Dating back before the 7th century in England and Iceland, the custom of water burial has morphed into many different meanings over the years. Usually, when people hear about water burials, they think of a member of the military being sealed in a coffin and after a brief ceremony, is sent into the sea. Others may imagine the sprinkling of cremated remains over a body of water.
The act of water burial is an ancient custom that has lost part of its meaning throughout history. The original meaning is often lost somewhere between myth and imagination. In the past, water was seen as a link to immortality in many ancient myths, which is why it became a part of burial traditions. Many believed that water had the power to bring people back to life. In the majority of cases, it was an important person (like royalty or a hero) who was sent off to sea with hopes they would return back to their people , regardless if it was in a different form.
The ancient Norse culture would construct elaborate ‘death ships’ that carried the bodies of their fallen heroes and chiefs. They would set them adrift on rivers and oceans. This custom was especially popular during the 7th and 8th centuries when seafarers from England and Iceland adopted the practice.
Archeologists have uncovered one of these death ships, which shed a great deal of light on the act of ship burials. Excavated at Sutton Hoo in Suffolk, England, one mound offered the remains of a wooden boat that measured 85 feet long. It was built for 38 rowers that was assessed to have been transported Ã‚Â½ mile from the river and lowered into the ground.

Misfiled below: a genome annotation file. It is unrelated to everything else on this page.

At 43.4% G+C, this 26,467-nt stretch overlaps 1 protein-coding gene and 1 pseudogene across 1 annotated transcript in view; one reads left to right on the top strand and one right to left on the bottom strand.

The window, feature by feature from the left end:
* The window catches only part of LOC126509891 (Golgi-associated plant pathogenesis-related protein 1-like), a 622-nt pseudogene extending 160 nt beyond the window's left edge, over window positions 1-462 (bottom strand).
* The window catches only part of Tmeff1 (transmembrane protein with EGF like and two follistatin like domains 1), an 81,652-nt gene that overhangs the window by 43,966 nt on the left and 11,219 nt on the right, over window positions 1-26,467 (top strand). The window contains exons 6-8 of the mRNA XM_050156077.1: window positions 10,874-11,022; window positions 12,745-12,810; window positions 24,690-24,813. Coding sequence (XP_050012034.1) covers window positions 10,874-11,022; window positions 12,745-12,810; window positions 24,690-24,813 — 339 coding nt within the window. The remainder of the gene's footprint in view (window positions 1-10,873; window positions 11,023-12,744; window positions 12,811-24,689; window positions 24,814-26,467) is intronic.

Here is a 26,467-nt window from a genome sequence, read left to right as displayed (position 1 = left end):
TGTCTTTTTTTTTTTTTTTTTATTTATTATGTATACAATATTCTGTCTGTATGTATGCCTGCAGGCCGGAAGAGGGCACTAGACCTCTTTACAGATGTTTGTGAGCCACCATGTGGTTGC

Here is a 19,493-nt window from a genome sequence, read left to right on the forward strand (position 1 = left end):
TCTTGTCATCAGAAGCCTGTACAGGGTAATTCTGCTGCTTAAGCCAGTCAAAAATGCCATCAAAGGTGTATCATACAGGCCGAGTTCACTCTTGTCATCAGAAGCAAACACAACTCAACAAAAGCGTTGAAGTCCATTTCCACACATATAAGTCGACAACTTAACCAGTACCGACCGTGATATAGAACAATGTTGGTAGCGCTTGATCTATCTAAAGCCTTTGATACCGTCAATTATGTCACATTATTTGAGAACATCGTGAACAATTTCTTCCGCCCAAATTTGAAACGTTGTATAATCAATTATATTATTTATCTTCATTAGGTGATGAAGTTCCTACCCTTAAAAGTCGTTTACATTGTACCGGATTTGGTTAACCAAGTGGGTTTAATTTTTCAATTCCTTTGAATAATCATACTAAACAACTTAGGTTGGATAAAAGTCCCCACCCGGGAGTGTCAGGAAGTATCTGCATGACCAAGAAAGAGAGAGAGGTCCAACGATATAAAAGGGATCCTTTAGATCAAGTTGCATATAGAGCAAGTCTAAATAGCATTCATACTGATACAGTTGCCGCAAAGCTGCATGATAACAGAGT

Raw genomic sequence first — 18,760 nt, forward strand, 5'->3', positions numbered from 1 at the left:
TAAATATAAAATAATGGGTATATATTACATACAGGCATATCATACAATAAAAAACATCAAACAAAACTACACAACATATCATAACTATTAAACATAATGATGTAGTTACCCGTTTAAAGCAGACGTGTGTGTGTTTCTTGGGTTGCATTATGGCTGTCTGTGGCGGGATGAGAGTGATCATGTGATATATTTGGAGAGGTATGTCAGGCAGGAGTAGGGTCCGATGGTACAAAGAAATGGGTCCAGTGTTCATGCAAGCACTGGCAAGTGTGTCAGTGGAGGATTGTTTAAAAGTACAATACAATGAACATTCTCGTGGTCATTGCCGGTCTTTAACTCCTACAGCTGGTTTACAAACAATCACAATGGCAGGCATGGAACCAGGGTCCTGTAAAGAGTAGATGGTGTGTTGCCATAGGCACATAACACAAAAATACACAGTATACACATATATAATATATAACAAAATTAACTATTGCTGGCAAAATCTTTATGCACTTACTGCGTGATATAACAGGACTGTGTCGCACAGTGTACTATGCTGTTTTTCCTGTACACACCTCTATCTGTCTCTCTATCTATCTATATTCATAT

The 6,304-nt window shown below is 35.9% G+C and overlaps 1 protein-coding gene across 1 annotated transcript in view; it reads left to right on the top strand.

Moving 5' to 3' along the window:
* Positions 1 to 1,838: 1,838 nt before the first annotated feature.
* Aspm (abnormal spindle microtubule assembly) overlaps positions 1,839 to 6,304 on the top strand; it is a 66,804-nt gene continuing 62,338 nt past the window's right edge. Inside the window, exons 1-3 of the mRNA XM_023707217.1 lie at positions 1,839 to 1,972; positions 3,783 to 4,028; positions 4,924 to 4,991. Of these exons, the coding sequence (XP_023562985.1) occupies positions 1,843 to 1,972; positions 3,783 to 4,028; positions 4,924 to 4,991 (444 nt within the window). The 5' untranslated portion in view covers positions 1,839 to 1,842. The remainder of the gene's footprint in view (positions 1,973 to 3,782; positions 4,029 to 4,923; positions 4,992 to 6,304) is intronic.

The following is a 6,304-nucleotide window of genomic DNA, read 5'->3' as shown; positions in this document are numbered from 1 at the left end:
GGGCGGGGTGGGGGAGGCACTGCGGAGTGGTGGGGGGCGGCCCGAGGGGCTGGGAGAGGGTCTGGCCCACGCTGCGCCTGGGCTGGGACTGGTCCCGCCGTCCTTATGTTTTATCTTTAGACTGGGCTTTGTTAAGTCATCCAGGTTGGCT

Another excavation took place in Oseberg, Norway, which revealed a rather magnificent Viking ship. This was the first time that archeologists learned that women were also given a water burial if they were high in rank. Inside the vessel, the remains of two females of distinction were found.
However, this is not to say that all water burials centered on the use of a ship, raft, or some sort of vessel. Bodies of the dead who resided in the Solomon Islands were positioned on a reef and left for the sharks to consume. Other island cultures wrapped the bodies of their deceased in cloth and used stones as a weight so they would fall to the ocean floor. Tibetans often tossed the bodies of beggars, lepers, the poor, and babies in rivers and streams as a way to give a quick, inexpensive burial.
To this day, Western cultures still embrace using water as a way to send off the dead. During voyages at sea, when someone dies and there is no way to preserve the body, the deceased is tossed overboard. With the rising costs of funerals and purchasing a gravesite, the practice of cremation and scattering ashes of the dead in the water is often chosen as a cost-effective manner of burial.